One bust depicts a gaunt-faced man with a beaked nose and angular chin. Nearby, another has rounded cheeks and a softer nose and chin. But the two faces were both created based on the skull of one man, St. Anthony of Padua.
The gaunt face, a reconstruction made 20 years ago, is closer to how St. Anthony appears in religious artwork. The rounder face was created in late 2013 by a team of archaeologists and 3-D modelers from Italy and Brazil. The group, called Arc-Team, used updated computer modeling techniques and drew on forensic data from organizations such as the FBI about how muscles fit to human skulls.
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The two busts form part of the exhibit “Faces: The Many Visages of Human History” at the University of Padua in Italy. The exhibit showcases how facial reconstruction sharpens anthropologists’ image of humanity’s past. Arc-Team created St. Anthony’s face without knowing whose skull they were working on, says curator Nicola Carrara, a physical anthropologist at the University of Padua. Unlike the creator of the older bust, the Arc-Team modeler “was not conditioned by the icons connected to St. Anthony,” Carrara says.
The exhibit’s reconstructions travel deep into human history. In a long corridor, Arc-Team’s rebuilt faces of human ancestors squint, stare and sneer beside replicas of the skulls they are based on. The corridor’s faces include the famous 3.2-million-year-old apelike hominid Lucy and early Homo sapiens.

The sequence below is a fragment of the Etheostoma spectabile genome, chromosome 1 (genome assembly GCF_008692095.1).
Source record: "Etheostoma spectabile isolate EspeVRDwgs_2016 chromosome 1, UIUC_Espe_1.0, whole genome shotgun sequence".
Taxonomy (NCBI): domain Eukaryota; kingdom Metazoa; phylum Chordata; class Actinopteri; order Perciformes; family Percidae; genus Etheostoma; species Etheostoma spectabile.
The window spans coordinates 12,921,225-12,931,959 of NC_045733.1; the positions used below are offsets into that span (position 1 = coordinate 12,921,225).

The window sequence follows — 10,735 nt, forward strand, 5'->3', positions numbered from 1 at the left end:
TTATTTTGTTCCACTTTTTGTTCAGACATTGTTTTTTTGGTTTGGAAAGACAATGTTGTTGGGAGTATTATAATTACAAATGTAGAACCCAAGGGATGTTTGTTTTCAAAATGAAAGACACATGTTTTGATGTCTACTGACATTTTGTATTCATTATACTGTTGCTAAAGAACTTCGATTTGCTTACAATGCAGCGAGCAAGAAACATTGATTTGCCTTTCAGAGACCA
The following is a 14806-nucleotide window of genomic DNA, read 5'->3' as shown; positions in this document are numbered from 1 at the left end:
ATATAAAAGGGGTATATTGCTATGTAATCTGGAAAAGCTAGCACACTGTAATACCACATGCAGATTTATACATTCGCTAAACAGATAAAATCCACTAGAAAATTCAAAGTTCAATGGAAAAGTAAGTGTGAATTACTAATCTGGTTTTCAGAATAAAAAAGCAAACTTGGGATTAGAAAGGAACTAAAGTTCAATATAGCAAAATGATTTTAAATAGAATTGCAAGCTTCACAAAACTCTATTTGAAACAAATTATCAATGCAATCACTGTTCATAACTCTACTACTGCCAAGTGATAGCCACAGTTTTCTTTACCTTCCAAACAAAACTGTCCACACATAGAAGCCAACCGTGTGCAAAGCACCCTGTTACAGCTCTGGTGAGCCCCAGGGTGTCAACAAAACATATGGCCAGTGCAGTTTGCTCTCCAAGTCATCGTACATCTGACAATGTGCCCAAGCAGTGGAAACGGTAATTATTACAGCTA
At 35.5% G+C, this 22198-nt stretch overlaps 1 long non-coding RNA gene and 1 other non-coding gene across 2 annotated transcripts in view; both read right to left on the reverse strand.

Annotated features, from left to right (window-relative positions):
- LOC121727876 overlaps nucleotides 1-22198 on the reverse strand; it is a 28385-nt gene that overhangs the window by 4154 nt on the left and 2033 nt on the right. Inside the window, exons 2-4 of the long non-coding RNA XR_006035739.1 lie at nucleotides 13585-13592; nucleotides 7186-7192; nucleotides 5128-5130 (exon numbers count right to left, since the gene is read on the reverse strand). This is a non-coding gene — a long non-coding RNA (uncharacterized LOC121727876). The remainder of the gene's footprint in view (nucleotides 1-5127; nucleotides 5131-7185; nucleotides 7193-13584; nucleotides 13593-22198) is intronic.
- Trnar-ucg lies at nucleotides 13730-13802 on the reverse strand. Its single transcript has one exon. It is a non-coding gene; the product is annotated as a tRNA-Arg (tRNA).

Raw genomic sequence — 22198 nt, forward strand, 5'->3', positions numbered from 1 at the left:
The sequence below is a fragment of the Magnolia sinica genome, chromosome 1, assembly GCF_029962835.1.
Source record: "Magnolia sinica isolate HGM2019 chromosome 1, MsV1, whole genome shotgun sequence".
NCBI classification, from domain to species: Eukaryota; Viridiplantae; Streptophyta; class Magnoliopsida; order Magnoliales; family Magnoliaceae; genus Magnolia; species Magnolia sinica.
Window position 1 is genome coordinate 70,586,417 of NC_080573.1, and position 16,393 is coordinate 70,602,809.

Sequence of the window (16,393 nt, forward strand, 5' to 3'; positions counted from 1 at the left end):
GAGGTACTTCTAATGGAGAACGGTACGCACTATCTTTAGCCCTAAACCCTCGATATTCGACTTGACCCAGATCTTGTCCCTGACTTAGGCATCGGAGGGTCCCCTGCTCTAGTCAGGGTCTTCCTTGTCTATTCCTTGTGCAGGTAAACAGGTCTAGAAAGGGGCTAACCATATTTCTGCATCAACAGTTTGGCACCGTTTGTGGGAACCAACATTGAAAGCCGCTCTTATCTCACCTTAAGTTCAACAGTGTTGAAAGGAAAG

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To make the reconstructions, scientists pinpointed the spots where muscles connected to the skull. The researchers also estimated the depth of flesh using small pegs on the skull surface, and combined that information with forensic data from modern skulls to derive the thickness, position and length of the deepest-set muscles in the face. The modelers then used the same methods to place progressively shallower muscles until the outermost muscles gave shape to a human or prehuman face. For the rest — skin tone, hair and eye color — scientists and artists made educated guesses. (For more on the process, see “How to reconstruct the face of an extinct human ancestor.”)
Deriving the shapes of faces of extinct species can be especially tricky because scientists have no examples of fleshy faces to turn to. So the modelers used a new computational technique that had passed the test of approximating one ape’s face (a gorilla’s) from another’s skull (a chimpanzee’s). Arc-Team used the method on four roughly 1.8-million-year-old Homo georgicus skulls, and their strikingly individual faces greet museum visitors.
The exhibit extends beyond facial reconstruction. It showcases tools from anthropology’s history of trying to justify dividing humankind into races. It also offers a glance at the discredited ideas of phrenology. The exhibit is an homage to people’s fascination with faces themselves, even if — like St. Anthony’s visage — our view of those faces changes over time.